10 Need-to-Know Answers about North Carolina Divorce

By Tonya Smith

There’s a lot of talk these days about the negative effects of coronavirus on couples. We are hearing of divorces brought on by these trying stay-at-home, self-isolating times. Singer Kelly Clarkson recently hinted at marital struggles in the current environment.

No matter the impetus for divorce, there’s much trepidation going into the ending of a marriage and no doubt also a lot of Googling about what to expect. Here are answers to 10 of the most frequently asked questions about divorce in North Carolina, where I practice family law.

  1. What’s the difference between divorce and separation?

North Carolina requires a separation period of at least one year before you can file for divorce. The date of separation begins as soon as you and your spouse live in separate residences. You cannot separate under the same roof, not even during this pandemic.

Divorce is the legal action that legally dissolves your marriage. Other stuff like your property, money, and children are separate legal matters.

  1. Who should move out?

Short answer: It depends. It depends on if you have children, if you want to keep your house long-term, if there’s domestic violence involved and more. While separation doesn’t begin until you establish separate residences, you shouldn’t rush to move out until you have spoken with your divorce lawyer.

  1. What will happen to my children?

Custody of minor children is based on the “best interests” of the children. It’s going to vary from family to family and will include anything and everything related to your kids, you, and your spouse.

When deciding custody matters, there are two types of child custody — physical custody and legal custody.

Physical custody has to do with where the kids sleep at night, and often this is shared in some way. Legal custody involves who will make the major decisions for the children for things like health, education and religion. Generally speaking, legal custody is not shared as there has to be one decision maker in the end. Parents can agree to discuss issues and return to a mediator if they need help coming to agreement. I also sometimes see parents split up which areas they have legal custody over. Mom might be in charge of health and religion, while Dad makes the education decisions.

  1. How is child support determined?

In North Carolina, most cases will be based on our North Carolina Child Support Guidelines, which can be found on the N.C. Department of Health and Human Services website. This “child support calculator” adds up each parent’s gross income, tabulates overnights with each parent and balances payments for health insurance for the children, costs for work-related childcare and costs for extraordinary expenses, such as those related to special educational and medical needs, between the parents.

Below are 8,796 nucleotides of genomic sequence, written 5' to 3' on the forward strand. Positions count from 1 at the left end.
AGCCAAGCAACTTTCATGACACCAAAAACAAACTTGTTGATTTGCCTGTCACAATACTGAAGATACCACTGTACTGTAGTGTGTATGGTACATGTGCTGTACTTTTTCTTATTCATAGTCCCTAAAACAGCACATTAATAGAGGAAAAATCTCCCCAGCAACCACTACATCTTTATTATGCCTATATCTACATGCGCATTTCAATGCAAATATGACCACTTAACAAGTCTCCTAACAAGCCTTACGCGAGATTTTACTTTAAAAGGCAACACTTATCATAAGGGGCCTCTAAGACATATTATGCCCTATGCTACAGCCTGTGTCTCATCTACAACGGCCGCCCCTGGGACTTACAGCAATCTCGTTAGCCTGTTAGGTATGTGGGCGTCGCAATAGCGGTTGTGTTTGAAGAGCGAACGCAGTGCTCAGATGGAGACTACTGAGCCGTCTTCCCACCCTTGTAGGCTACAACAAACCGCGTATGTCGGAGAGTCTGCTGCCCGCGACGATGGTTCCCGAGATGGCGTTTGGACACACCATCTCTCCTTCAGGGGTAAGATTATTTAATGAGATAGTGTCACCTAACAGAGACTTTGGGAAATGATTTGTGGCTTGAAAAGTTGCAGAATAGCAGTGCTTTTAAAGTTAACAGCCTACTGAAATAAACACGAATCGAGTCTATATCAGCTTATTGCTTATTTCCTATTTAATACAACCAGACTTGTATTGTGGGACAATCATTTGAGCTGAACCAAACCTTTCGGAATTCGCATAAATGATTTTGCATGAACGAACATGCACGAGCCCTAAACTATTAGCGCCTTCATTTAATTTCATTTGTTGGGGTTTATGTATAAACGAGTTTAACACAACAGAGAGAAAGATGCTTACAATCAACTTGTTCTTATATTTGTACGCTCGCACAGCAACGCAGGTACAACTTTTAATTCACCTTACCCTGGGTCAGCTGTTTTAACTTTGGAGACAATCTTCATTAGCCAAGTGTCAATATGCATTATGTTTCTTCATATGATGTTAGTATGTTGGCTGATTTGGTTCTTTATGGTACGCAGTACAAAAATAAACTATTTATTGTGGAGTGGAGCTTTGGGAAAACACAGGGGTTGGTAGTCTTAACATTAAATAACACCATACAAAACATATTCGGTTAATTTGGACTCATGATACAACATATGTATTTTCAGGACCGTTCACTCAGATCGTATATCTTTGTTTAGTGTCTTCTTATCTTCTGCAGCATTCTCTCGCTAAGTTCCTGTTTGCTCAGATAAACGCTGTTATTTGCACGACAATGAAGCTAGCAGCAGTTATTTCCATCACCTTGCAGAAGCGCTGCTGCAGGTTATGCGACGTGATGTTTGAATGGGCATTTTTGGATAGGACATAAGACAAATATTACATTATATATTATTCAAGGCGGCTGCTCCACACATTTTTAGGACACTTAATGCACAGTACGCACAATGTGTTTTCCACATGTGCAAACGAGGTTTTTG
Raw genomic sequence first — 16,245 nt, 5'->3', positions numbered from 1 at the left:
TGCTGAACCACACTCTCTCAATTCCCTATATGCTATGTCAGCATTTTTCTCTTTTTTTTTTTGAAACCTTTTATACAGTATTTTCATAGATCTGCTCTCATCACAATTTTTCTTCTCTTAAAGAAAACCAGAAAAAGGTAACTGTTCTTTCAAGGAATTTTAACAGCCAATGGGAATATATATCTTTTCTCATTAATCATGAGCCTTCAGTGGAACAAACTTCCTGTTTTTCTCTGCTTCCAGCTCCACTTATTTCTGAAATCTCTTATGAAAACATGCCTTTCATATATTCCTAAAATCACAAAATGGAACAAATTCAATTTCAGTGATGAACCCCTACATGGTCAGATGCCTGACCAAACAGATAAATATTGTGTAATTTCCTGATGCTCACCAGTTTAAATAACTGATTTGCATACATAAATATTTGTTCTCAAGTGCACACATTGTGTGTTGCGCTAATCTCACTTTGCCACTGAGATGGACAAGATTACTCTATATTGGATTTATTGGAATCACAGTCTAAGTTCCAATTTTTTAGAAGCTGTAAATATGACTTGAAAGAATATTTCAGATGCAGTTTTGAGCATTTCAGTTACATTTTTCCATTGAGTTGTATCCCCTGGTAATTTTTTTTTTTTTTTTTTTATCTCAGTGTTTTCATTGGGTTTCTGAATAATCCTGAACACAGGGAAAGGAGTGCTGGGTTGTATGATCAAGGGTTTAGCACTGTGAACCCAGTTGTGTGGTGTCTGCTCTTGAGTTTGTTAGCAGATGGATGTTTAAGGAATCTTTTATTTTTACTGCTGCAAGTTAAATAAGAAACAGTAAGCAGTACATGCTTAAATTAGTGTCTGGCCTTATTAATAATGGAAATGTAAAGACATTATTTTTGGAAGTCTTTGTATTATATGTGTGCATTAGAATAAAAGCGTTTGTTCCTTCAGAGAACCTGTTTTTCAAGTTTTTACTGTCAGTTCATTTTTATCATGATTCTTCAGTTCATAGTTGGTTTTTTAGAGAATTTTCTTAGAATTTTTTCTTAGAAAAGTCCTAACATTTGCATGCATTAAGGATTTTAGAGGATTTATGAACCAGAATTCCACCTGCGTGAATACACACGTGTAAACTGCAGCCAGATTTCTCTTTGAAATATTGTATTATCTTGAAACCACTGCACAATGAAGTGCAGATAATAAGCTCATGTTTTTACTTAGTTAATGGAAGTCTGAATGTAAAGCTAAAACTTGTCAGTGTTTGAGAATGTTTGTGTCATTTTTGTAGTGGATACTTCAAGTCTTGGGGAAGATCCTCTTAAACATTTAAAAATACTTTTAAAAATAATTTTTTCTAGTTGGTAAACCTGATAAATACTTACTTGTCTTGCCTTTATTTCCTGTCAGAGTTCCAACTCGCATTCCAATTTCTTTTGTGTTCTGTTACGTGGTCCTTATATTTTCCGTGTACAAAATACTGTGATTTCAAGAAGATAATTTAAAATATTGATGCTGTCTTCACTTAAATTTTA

Child support within families with combined incomes of $360,000 or more will be subject to individualized child support calculations by considering the parents’ expenses, the children’s expenses and parents’ incomes.

  1. What will my spouse and I be dividing in our divorce?

In your divorce, you will divide all marital property, which is property you have accumulated in your marriage and up to your date of separation. It won’t include separate property, such as a gift or inheritance that was given exclusively to you during the marriage or property received before you were married. For many people, when they got married, they didn’t have much, and most of their stuff will be marital property and divided up.

  1. Will I have to go to court?

It depends. You might have to file something, but you could settle out of court. If you and your spouse agree to a collaborative divorce, you greatly increase your odds of avoiding going to court, and you will save money, too.

  1. What does “filing” something mean?

Filing something means you are formally asking for the court to assist you with certain matters – property, alimony, child support, child custody and later divorce – that you spell out in that filing.

  1. I wasn’t working before. Should I get a job now?

Stay the course with whatever you are doing work-wise until you have a plan – for childcare, child support and custody. Talk with your attorney before making big changes.

  1. My friend went through a divorce and says I should do [fill in the blank]. Should I?

Your case and your circumstances are your own. You can’t necessarily do what your friend did, even if you have the same legal representation. Focus on your own situation and desired outcome.

  1. What should I tell my divorce attorney?

Anything and everything you think has the potential to have a positive or negative effect on your case.